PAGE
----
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Bali Supply Surges Ahead

Category: , Posted:23 Aug 2008 | 12:00 pm

In the not so distant past the Bali brand name was all that was glitter and gold in tropical Asian destinations. A mere whisper of the magical phase evoked images of swaying palm trees, exotic voyages and was revered in the same way as Hawaii, Tahiti or even Rio as a place on nearly everyone's must-see in-a-lifetime list.
Then came the Asian currency crises; the fall of longtime strongman Soeharto, ethnic riots, volcanoes and bombs, all of which took their toll on tourism and commerce. Time has passed and Bali – in a similar way to Phuket's handling of its own crises such as the tsunami and plane crash – has erased much of the damage to its reputation and appeal to visitors.
For market comparables, Phuket has experienced a medium-term growth spurt over the past 10 years, and now sees its hotel inventory close to the 40,000-hotel-room mark with over 600 properties. Bali, by comparison, has over 20,000 hotel rooms with close to 200 properties. Based on tourist arrivals, Phuket in 2007 surpassed the 5 million mark, while Bali came in at just above 3.5 million. Average annualized market-wide occupancy for hotels traded roughly at the same band width of 65-68%. Fundamentally though, Bali is unlike Phuket, as there remains a large number of non-tracked tourism establishments in Bali, particularly individual luxury villas and smaller pool-villa estates that command premium room rates and trade premium rates compared to standard hotels.
Geographically Bali has seen movement over the years in much the same way as has been seen in Phuket. From the early tourist bungalows in Kuta and Sanur – one to the master planned destination resorts of Nusa Dua (Bali's version of Laguna Phuket) – onto the upmarket Jimbaran Bay.

Today, premium developments like the ultra-luxury Bvlgari resort have chosen the Bukid area due to the availability of larger tracts of land there. There is also a push to other parts of the island for emerging projects. Land, as always, is a significant part of the overall development scenario. With many of these projects now being mixed-use developments or hotels with either investment units or residential villa estates, sheer size matters; hence a shift in new products offered within these micro markets.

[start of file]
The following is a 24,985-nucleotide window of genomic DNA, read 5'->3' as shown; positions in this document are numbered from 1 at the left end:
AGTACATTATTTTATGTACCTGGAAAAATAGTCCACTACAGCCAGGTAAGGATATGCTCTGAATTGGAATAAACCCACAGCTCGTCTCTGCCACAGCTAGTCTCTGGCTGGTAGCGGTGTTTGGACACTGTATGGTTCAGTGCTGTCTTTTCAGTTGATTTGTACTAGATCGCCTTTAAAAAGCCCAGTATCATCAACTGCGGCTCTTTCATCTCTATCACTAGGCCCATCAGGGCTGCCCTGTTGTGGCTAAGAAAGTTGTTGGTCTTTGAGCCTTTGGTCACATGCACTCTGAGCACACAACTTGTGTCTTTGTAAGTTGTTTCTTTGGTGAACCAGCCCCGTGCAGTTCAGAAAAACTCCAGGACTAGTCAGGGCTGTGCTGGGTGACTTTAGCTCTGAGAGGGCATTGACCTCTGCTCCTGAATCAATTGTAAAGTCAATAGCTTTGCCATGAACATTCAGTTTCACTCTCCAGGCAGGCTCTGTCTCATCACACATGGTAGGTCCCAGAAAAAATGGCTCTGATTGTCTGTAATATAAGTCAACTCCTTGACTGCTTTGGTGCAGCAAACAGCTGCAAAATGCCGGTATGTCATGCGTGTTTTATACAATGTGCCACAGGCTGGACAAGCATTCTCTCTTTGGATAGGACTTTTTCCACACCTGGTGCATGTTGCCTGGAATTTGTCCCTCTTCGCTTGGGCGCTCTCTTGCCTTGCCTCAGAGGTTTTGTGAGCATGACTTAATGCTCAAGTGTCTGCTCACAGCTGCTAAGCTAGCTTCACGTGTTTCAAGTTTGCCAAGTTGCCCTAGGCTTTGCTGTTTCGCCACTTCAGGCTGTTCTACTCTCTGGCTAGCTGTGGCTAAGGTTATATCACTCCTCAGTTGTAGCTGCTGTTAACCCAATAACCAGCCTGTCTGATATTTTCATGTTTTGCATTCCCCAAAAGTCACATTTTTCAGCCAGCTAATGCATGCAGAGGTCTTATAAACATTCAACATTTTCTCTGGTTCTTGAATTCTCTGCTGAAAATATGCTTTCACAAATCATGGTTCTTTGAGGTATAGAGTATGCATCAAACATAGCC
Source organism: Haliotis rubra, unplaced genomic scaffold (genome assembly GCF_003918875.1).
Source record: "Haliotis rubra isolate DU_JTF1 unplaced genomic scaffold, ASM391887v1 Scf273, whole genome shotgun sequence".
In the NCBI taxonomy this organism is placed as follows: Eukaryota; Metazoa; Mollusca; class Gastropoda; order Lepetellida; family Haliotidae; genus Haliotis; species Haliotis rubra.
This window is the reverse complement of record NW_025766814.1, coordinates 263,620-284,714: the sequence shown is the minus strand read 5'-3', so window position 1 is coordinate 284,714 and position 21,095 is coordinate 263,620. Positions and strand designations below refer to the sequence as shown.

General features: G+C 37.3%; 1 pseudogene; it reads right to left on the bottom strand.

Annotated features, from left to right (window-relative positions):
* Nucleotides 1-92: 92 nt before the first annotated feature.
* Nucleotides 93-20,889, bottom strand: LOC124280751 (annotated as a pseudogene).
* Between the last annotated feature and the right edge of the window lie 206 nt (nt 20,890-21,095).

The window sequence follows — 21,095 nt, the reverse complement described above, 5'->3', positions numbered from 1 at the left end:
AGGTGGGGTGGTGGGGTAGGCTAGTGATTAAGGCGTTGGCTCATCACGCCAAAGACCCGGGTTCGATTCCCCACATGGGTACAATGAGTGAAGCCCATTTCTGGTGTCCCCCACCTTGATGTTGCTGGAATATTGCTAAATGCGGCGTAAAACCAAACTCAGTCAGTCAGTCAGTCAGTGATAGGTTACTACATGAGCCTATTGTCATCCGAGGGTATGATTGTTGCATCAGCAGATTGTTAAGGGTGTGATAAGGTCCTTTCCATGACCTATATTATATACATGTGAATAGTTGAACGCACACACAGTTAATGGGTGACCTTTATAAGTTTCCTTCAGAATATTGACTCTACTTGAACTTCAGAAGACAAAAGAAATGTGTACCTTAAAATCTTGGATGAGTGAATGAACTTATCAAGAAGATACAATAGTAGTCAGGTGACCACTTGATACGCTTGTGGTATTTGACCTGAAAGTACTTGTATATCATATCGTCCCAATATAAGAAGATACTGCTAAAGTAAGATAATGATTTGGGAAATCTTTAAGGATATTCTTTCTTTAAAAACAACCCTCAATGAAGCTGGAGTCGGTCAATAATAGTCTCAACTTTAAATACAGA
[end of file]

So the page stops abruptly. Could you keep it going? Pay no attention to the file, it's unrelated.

Driving around Bali after being in Phuket – or any other popular Asian destination, such as Koh Samui, Langkawi – is like deja vu. Sprawling billboards and construction sites are everywhere. International hotel brands, real-estate marketing firms and service companies attached to the industry are also sprouting up everywhere. Limited infrastructure is hard pressed to keep up with growing electrical loads, roadways are choked and garbage is piled by the roadside. Sounds all too familiar, eh?
Going down for a sunset cocktail at the legendary entertainment venue Ku De Ta proves to be an eye opener with faces you'd not often see there.As Phuket relies heavily on its easy door-to-door access and markets with Hong Kong and Singapore, Bali plays host to a larger European and North American contingent. The Seminyak and Legian districts are more like Spain's Ibiza than say Surin or Bangtao, which are more slanted towards a continental cosmopolitan crowd.
Talk to hotel or property developers though, and the first words that roll off their tongues are, "Phuket is our model". Phuket is revered because of its success in establishing high- and medium-end properties, sales numbers, and for pioneering mixed-use (hotel and residential) products.
What is surprising though is the lack of operating synergies between the two markets, especially in key-growth areas, such as villa management and rentals. This is pegged to change shortly though. Larger firms are now talking about creating offices here, and they acknowledge aiming to attract the same type of tourists and customers that travel to both destinations. If anything, the villa and non-traditional condo hotel market here is poised to become a key segment of the mainstream accommodation supply line very soon.
With the similarities between Thais and Balinese, I have always liked Bali. The edge between the two is certainly in quality of infrastructure. Phuket has international schools and a solid hospitality industry, marina and golf-leisure facilities, and of course, remarkable world glass cuisine. Its well worth taking a trip down to Bali to experience what our distant neighbor is doing as competition heats up amidst worries on shrinking worldwide growth. From the look of things, Bali is doing a lot of things right and in its own unique style.

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